JavaScript tutorial-special characters in regular expression

Regular Expression

Special characters

To write more complex string patterns, you need to know how to use special characters in the string patterns. The special characters and examples are listed below:

Special Character Description
\dMatches any digit character from 0 to 9. Example: /\d\d\d/ matches 123 but not 12a ore a12,...
\DMatches any character that is not a digit. Example: /\D/ matches A but not 1.
\sMatches any character that is a whitespace including tab, carriage return, form feed, new line, and vertical tab. Example: /\s/ matches tab.
\SMatches any character that is not a whitespace character. Example: /\S/ matches A but not tab.
\wMatches any character that is a character from a to z, A to Z, and underscore. Example: /\w/ match _ but not 0.
\WMatches any character that is a not a character from a to z, A to Z, and underscore. Example: /\W/ matches @ but not a.
[...]Matches any character that is in  brackets. Example: /[ab]/ matches a or b only.
[^...]Matches any character that is not in bracket. Example:/ [^ab]/ matches A or B but not a or b.
.Matches any character that is not a new line. Example /./ matches a,0, or %
?Matches the previous item 0 time or 1 time. Example: /J?/ matches J or not at all.
*Matches the previous item 0 time or more times. Example: /J*/ matches J, JJ, JJJ, or not at all
+Matches the previous item 1 time or more times. Example: /J+/ matches J,JJ, or JJJ.
{n}Matches the previous item n times. Example:/\d{2}/ matches 34, 44, or 89.
{n,}Matches the previous item more than n times. Example: /\d{1,}/ matches 0, 10,287,3897, or 90000.
{n,m}Matches the previous item from n to m times. Example: /\d{1,3}/ matches 1, 23, or 897.
^Matches a pattern at the beginning of a string.
$Matches a pattern at the end of a string.
\bMatches a word boundary position.
\BMatches a position that is not a word boundary.

For example, now you want a user to enter his/her phone number in a text box in the following example format: (855)89-256-724. To check the phone number validity(conforming to this format), your pattern should be:

var stpat=/[(]855[)]\d{2}-\d{3}-\d{3}/gi;

To help you understand the pattern, we break it in to small parts:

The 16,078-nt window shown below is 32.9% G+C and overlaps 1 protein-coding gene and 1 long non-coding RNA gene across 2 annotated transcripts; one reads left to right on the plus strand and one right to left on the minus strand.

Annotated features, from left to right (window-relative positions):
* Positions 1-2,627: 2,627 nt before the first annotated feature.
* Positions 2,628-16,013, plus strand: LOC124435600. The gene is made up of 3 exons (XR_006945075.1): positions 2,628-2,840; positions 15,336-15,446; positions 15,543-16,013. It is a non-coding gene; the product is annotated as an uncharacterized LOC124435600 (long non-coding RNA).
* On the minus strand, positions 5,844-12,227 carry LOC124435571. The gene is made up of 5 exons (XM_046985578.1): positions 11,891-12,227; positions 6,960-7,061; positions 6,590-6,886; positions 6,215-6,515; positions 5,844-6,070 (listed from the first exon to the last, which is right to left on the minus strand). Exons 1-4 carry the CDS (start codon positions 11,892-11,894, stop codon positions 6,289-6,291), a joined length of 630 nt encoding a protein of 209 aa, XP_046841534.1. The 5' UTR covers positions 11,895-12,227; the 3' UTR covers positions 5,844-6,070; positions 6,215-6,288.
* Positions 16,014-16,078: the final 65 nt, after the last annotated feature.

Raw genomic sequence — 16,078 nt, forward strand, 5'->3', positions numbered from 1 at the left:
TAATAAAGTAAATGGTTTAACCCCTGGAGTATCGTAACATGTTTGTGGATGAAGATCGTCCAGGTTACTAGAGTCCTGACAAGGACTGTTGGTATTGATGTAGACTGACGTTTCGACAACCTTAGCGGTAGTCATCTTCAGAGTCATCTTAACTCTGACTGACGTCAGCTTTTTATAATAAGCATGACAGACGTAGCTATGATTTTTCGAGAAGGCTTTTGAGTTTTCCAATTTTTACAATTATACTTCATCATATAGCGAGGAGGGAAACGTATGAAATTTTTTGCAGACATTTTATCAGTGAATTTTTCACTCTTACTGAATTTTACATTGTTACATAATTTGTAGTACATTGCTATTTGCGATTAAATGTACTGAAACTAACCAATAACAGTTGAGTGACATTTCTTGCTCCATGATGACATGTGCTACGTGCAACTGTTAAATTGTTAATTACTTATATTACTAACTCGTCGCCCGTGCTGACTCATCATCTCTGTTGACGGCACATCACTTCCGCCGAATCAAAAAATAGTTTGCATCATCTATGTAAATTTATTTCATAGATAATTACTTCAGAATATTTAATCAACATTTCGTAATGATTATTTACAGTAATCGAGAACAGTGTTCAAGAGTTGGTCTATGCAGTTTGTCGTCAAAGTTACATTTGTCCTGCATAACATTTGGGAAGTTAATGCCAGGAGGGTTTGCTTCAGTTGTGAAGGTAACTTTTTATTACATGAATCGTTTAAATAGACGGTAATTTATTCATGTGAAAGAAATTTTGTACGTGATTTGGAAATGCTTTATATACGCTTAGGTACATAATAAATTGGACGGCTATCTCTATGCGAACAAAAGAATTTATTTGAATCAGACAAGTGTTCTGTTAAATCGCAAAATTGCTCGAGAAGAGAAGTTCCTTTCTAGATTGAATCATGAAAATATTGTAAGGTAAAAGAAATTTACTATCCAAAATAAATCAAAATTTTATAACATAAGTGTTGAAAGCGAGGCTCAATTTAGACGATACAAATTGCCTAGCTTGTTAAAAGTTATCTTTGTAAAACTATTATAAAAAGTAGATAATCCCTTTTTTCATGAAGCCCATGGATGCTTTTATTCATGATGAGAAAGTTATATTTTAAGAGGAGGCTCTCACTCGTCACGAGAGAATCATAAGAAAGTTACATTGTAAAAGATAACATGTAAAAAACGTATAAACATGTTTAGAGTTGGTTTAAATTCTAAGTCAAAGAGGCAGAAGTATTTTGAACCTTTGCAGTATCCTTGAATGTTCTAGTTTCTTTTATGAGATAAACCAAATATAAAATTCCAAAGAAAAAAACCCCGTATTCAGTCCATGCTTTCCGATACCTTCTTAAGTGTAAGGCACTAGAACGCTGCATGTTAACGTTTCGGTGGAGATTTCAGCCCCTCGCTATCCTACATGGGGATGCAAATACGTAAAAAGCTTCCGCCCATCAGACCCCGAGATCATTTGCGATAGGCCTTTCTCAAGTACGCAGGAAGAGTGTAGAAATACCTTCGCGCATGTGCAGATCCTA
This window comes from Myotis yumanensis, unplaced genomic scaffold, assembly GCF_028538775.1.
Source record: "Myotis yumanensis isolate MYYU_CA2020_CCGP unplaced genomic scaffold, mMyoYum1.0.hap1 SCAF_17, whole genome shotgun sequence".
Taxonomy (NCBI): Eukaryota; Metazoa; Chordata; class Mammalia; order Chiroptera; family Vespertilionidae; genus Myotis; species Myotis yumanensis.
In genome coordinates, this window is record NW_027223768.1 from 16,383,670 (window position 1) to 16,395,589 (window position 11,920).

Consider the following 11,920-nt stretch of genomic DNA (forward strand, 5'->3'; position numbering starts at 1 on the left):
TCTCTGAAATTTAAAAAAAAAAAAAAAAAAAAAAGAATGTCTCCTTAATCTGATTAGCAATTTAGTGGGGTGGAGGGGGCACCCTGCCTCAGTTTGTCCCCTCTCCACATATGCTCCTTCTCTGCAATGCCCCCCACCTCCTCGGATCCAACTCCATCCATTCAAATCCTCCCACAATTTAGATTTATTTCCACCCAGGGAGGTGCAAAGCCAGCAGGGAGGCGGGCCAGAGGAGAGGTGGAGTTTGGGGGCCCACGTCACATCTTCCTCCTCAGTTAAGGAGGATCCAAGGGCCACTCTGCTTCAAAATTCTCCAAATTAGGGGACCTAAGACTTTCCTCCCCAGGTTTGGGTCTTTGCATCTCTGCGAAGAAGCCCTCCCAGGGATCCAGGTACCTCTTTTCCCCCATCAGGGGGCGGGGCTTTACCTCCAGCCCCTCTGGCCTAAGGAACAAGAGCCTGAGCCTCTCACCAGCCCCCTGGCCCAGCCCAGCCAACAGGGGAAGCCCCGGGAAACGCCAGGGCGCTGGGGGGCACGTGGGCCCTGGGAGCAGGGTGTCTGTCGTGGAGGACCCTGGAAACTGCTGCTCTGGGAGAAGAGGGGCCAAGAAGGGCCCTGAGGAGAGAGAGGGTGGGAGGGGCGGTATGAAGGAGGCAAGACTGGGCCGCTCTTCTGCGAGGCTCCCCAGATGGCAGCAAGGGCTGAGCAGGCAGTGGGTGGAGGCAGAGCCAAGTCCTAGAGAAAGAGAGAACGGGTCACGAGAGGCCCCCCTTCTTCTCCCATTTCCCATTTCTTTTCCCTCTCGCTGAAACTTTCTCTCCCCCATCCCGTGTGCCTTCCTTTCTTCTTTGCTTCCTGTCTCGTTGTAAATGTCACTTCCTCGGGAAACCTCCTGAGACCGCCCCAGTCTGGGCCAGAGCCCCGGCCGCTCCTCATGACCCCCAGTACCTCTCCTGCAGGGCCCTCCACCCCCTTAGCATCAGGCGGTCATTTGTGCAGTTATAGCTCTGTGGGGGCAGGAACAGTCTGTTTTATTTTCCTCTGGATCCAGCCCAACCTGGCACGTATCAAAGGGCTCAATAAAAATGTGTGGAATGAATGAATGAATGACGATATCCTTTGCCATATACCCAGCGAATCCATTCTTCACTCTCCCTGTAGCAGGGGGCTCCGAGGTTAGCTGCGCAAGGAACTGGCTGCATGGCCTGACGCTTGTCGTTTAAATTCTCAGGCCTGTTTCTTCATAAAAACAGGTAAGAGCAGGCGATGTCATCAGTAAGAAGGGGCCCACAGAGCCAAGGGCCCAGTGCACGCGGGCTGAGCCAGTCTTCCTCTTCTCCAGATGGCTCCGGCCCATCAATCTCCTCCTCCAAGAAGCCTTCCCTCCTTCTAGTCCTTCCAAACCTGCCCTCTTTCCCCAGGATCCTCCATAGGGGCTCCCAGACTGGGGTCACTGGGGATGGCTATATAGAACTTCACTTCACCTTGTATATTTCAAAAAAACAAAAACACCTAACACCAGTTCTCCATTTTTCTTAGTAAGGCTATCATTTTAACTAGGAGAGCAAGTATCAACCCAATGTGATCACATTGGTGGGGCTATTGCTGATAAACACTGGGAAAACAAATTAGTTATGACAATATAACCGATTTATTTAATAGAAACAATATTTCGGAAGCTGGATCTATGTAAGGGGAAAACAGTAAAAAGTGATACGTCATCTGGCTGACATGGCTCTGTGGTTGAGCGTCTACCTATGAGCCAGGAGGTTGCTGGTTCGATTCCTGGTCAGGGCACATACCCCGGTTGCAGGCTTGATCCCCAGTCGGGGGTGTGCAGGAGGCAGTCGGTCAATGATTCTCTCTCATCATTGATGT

[(] and [)] match opening and closing parentheses.

/855/ matches 855.

/\d{2}/ matches any two digits.

/-/ matches the minus sign.

/\d{3}/ matches any three digits.

Now let see this task is done on the browser by executing the code:

<title>Text field element</title>
<script language="JavaScript" type="text/javascript">
function check(){
var ph=document.forms[0].phone.value;
var stpat=/[(]855[)]\d{2}-\d{3}-\d{3}/gi;
if(!=-1) alert("Valid!");
else alert("Invalid!");
<form action="checkphone.html">
Enter phone number: <input type="text" name="phone" /><br />
<input type="button" onclick="check()" value="Submit">

Grouping Expressions

You can group more than one expressions together. For example, you have a string a like "Java Programming, JavaScript Programming are the same?". How can you write a pattern to match Java Programming and JavaScript Programming? This kind of problem can be solved by grouping Java and JavaScript patterns together in parentheses. Java and JavaScript both end with Programming, so the pattern should be:

var stpat=/\b(Java)?\b(JavaScript)\bProgramming\b/;

Reusing groups of characters

For example, you have a string like "JavaScript,HTML,HTML,CSS,PHP,ASP, CSS,CSS,CSS,CSS". In fact this string should contain only distinct words. How would you mark the duplicate words and replace them with "Removed"? You can solve this problem by providing group number(\1 is refers to group 1, \2 refers to group 2 and so on):

var stpat=/([a-z]+), \1/gi;

<title>Regular Expression-reusing groups of characters</title>

<script language="JavaScript" type="text/javascript">

var st= "JavaScript,HTML,HTML,JavaScript,CSS,PHP,ASP,CSS,CSS,CSS,CSS";
var stpat= /([a-z]+),\1/gi;
var stnew=st.replace(stpat,"Removed");



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